by Donna Amis Davis / @DonnaAmisDavis

Mountains of Rice

Living and working in the Philippines for the last 30-plus years, I can’t help but think about RICE. I propose that the Filipino has a different relationship with rice than does the average non-Asian-heritage American.

Seven Clues About Filipinos and Rice:

I’ll share seven of the clues that led me to this conclusion. See if you agree with me.

Friendly Rice Stall Women

Clue Number One

My first clue about that came back when I was in college, and still living in the U.S. I was helping my Filipino-American friend cook in her parents’ kitchen. Looking for a garbage can to toss something into, I opened the pantry door, and saw a large plastic trashcan on the floor. “No,” said Marilyn, “that’s not it.” What was in that can? Rice. It was full of rice. I’d never seen so much rice in one place in my life. Marilyn’s family bought their rice in 50-pound sacks. OK, this family must like rice a lot, I thought. Clue Number One.

Clue Number Two

Then, during our first year in the Philippines, we lived in Lipa City, Batangas to study Tagalog. The husband of one of our Tagalog teachers owned a rice stall in the local market. A whole store-front devoted solely to selling rice? There is no equivalent in my home country. Clue Number Two.

So Many Varieties of Rice!

Clue Number Three

Filipinos eat rice for breakfast, lunch and dinner. And never get tired of it. Filipinos say they don’t feel like they’ve eaten until they have rice. At a kid’s birthday party, guests will be served fried chicken and spaghetti, but that is just considered a snack because there is no rice. Clue Number Three.

Clue Number Four

The local laws reflect the Filipinos’ reliance on rice as food. An employee can be compensated up to 1500 pesos a month tax-free for “rice allowance.” If you hire live-in domestic help, you are responsible for providing them all the rice that they need. Clue Number Four.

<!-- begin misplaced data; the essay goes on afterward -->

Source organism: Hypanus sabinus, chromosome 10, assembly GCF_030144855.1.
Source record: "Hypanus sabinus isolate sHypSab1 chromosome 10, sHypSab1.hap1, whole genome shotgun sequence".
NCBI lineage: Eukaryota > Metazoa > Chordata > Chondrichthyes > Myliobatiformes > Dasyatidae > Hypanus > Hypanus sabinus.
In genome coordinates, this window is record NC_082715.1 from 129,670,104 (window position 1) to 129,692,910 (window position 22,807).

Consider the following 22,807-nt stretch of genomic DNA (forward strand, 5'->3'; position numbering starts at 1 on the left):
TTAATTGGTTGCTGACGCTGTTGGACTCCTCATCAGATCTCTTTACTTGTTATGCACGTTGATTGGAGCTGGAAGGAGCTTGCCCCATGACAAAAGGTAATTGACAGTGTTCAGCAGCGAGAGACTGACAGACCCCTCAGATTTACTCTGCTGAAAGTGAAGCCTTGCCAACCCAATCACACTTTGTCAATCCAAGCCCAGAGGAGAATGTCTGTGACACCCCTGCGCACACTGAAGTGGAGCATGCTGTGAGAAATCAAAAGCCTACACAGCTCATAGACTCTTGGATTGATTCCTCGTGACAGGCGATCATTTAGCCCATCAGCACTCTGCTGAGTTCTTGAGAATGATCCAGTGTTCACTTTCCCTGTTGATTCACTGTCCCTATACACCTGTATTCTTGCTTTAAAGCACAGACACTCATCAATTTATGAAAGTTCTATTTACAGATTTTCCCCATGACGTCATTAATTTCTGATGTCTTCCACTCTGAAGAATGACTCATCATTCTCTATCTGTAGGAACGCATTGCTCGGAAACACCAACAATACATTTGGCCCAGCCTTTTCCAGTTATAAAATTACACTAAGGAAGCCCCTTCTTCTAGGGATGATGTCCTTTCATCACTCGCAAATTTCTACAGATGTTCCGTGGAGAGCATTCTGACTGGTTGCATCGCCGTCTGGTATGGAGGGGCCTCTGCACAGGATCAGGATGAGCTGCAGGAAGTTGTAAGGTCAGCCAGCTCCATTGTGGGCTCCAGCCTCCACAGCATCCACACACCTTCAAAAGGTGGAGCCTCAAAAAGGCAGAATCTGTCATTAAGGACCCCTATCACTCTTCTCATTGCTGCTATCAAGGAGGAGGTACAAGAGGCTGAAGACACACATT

Rice Stall After Rice Stall

Clue Number Five

If you are a Filipino reading this, I’m not telling you anything you don’t know. But try to imagine my surprise, when I went back to a tiny town in Iowa, to help my mother in her last months, and couldn’t find any rice in the grocery store there! I looked and looked. Up one aisle and down another. I was looking for rice in a one or two-pound bag, as is commonly found in grocery stores in California. Nope. None. I finally asked a store employee for help. “Do you have any rice?”

“Sure, we do.” So he led me to an aisle I’d already searched, and pointed to the box of Uncle Ben’s. Um. I don’t consider that rice. Sorry. Apparently in Ida Grove, Iowa in the heartland of the United States, rice is not on the menu too much. Clue Number 5.

Clue Number Six

Raffle Prize is a Sack of Rice and a Cellphone!

This week I went to the local water district office to pay a disputed water bill. Banners on the front wall of the compound described various promotions the water district offered that month. There were raffle prizes listed for people who connected to the water district lines for the first time. There were raffle prizes for those who paid bills in arrears. And the biggest raffle prizes were for those who reconnected their lines to the water company. The prizes? A cell phone and a 50-kilo sack of rice. That’s Clue Number 6.

All You Can Eat Rice!

Clue Number Seven

And finally, what is Clue Number 7? A popular restaurant franchise advertises UNLIMITED RICE with their meals. Our visitors from the U.S. think that is funny. I guess they don’t see all-the-rice-you-can-eat as a huge selling point for some reason?

Now, you’ve heard it from me, Donna on Palawan, an American expat who’s been in the Philippines since 1981. I think Filipinos have a different relationship with rice than do non-Asian-heritage Americans. But I’m not a Filipino. So what does a Filipino say about the Philippines’ relationship with rice? Check out the link below. This guy calls Filipinos ‘Rice-ivores.’ Hey, he said it, not me.

See Mikey Bustos’ take on Filipinos and their rice: Filipino Dining Tutorial by Mikey Bustos.